State Average Raised by
Highest Legislative Fundraisers
Alaska $65,978 28
Arizona $48,898 34
Arkansas $65,584 29
California $864,811 1
Colorado $71,301 26
Connecticut $42,022 37
Delaware $43,489 36
Florida $234,632 9
Georgia $80,305 23
Hawaii $67,806 27
Idaho $31,783 39
Illinois $437,193 3
Indiana $126,900 15
Iowa $141,223 14
Kansas $52,725 32
Kentucky $84,911 22
Louisiana $198,108 10
Maine $10,315 43
Massachusetts $85,248 21
Michigan $106,888 19
Minnesota $37,936 38
Mississippi $54,222 31
Missouri $121,242 17
Montana $12,313 42
Nebraska $119,586 18
Nevada $188,327 11
New Hampshire $4,508 47
New Mexico $62,364 30
New York $249,530 7
North Carolina $162,599 12
North Dakota $7,987 45
Ohio $310,648 5
Oklahoma $104,250 20
Oregon $251,776 6
Pennsylvania $235,657 8
Rhode Island $30,853 40
South Carolina $74,705 24
South Dakota $19,439 41
Tennessee $122,105 16
Texas $526,064 2
Utah $51,259 33
Vermont $4,974 46
Virginia $330,190 4
Washington $145,582 13
West Virginia $44,780 35
Wisconsin $72,681 25
Wyoming $9,606 44
Nationwide $131,672

$19,439 to run for a part-time job in Pierre is more than any sane person should spend, but the average top amount raised in each legislative race in South Dakota in 2012 was just a little more than one seventh the average top legislative campaign haul nationwide.

Stay tuned: I may be able to update these figures with some South Dakota campaign finance data for 2014... but note that legislative candidates don't have to file their year-end campaign finance reports to incoming Secretary of State Shantel Krebs until February 5, 2015. (That's two days after the final day for legislators to submit individual bills—don't forget, legislators!)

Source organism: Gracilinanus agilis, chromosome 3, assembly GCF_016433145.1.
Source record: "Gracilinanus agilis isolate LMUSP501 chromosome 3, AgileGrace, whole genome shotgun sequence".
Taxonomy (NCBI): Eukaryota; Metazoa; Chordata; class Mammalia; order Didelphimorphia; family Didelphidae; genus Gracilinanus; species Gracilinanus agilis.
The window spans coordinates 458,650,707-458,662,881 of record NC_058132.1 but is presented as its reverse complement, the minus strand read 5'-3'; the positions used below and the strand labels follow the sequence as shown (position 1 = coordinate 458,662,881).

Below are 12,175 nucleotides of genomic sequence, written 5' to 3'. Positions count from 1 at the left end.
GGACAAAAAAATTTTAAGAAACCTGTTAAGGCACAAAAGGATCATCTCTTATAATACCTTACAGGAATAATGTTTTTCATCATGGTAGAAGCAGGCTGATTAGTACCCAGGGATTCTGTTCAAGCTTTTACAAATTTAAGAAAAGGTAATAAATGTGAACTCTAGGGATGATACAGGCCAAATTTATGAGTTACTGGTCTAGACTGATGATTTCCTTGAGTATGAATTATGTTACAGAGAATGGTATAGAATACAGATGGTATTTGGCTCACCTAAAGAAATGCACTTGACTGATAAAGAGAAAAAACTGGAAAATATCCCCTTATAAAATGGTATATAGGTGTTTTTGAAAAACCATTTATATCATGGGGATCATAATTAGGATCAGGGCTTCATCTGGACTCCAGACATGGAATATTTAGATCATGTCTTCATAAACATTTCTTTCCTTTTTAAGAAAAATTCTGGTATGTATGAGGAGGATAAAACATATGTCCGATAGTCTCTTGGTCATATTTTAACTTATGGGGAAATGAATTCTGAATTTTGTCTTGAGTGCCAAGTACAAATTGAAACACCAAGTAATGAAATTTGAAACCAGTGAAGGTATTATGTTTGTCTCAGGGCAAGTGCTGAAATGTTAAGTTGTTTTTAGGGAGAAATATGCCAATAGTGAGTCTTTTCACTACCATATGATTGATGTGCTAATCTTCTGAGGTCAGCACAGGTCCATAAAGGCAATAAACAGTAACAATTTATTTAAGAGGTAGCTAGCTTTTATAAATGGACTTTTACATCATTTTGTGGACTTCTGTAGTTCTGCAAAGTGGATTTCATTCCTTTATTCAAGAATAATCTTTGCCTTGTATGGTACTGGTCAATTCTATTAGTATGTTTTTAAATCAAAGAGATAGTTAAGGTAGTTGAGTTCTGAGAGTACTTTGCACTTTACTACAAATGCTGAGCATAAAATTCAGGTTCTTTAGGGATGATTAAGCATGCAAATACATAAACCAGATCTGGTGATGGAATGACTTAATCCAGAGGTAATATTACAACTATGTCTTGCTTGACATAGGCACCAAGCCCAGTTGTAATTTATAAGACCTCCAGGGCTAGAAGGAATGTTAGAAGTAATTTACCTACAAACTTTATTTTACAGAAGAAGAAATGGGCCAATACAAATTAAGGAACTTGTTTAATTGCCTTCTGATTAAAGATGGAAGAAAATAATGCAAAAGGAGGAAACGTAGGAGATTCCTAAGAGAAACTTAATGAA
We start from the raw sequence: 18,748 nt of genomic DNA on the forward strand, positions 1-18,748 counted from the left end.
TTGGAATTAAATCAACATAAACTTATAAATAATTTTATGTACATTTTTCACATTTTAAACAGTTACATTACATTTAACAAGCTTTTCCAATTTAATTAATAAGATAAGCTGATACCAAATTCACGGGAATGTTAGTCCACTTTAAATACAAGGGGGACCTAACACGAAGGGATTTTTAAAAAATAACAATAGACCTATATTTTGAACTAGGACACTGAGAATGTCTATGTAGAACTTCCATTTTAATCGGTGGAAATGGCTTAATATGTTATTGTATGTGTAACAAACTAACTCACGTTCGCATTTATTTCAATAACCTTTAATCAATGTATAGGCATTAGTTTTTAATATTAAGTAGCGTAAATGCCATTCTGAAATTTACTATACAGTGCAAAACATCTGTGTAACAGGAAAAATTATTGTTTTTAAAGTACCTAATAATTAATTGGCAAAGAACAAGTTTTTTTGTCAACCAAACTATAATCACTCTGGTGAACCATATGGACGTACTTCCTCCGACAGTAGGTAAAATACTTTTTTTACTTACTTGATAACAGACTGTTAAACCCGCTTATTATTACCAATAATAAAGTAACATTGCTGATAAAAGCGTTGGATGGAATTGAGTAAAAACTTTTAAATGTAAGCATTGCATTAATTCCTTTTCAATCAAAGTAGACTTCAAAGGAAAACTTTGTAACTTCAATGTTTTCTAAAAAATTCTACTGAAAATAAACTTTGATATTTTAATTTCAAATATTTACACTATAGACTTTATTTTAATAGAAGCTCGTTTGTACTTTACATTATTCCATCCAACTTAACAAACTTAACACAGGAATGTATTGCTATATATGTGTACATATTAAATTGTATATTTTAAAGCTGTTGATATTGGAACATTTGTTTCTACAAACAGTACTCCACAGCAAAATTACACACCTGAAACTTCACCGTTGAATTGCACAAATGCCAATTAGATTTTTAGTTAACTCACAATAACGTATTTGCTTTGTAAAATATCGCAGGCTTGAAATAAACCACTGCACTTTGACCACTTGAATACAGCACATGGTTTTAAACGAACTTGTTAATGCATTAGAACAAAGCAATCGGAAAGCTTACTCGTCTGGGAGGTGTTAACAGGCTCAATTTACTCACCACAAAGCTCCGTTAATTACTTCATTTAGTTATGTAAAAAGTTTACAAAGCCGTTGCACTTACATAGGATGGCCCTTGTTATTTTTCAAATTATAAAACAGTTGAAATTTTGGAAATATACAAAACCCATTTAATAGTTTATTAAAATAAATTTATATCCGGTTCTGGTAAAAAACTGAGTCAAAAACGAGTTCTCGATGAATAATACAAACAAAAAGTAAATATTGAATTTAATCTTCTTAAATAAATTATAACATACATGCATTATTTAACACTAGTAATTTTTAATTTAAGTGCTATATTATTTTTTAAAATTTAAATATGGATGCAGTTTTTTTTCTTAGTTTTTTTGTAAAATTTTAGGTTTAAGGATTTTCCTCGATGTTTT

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In political trivia, Democrat Corinna Robinson netted a meager $3,765 in the final two weeks of her Congressional campaign.

Robinson received 6.6% of that couch-cushion change from her Rapid City neighbor Robert Van Norman, who donated $250 on October 17.

That amount really is couch-cushion change for Van Norman. On August 21 and September 11, Van Norman's law firm received $50,000 from the Senate campaign fund of Annette Bosworth to represent the fake and failed GOP primary candidate in her February perjury trial.

We may conclude that Van Norman is a chivalrous gentleman, willing to help damsels in the greatest distress.

While Bosworth was pretending to witness signatures from Hutterites, Van Norman was supporting Rick Weiland for Senate. On March 14, Van Norman sent the Weiland campaign $1,000.


Pat Powers notices that Mike Rounds got campaign money from TURPAC, the National Turkey Federation PAC. $5,000, according to Open Secrets, the fourth-highest amount TURPAC gave to any of its favored seventeen Senate candidates. Rep. Kristi Noem got $2,500 in turkey money, above the median for TURPAC donations to 74 House candidates. TURPAC gave Noem $2,000 in 2012. Prior to that, I find TURPAC contributing $1,000 to Stephanie Herseth in 2006, $1,000 to Tom Daschle in 2004 and $2,000 in 1998, and $500 to John Thune in 2000 and $500 in 1998.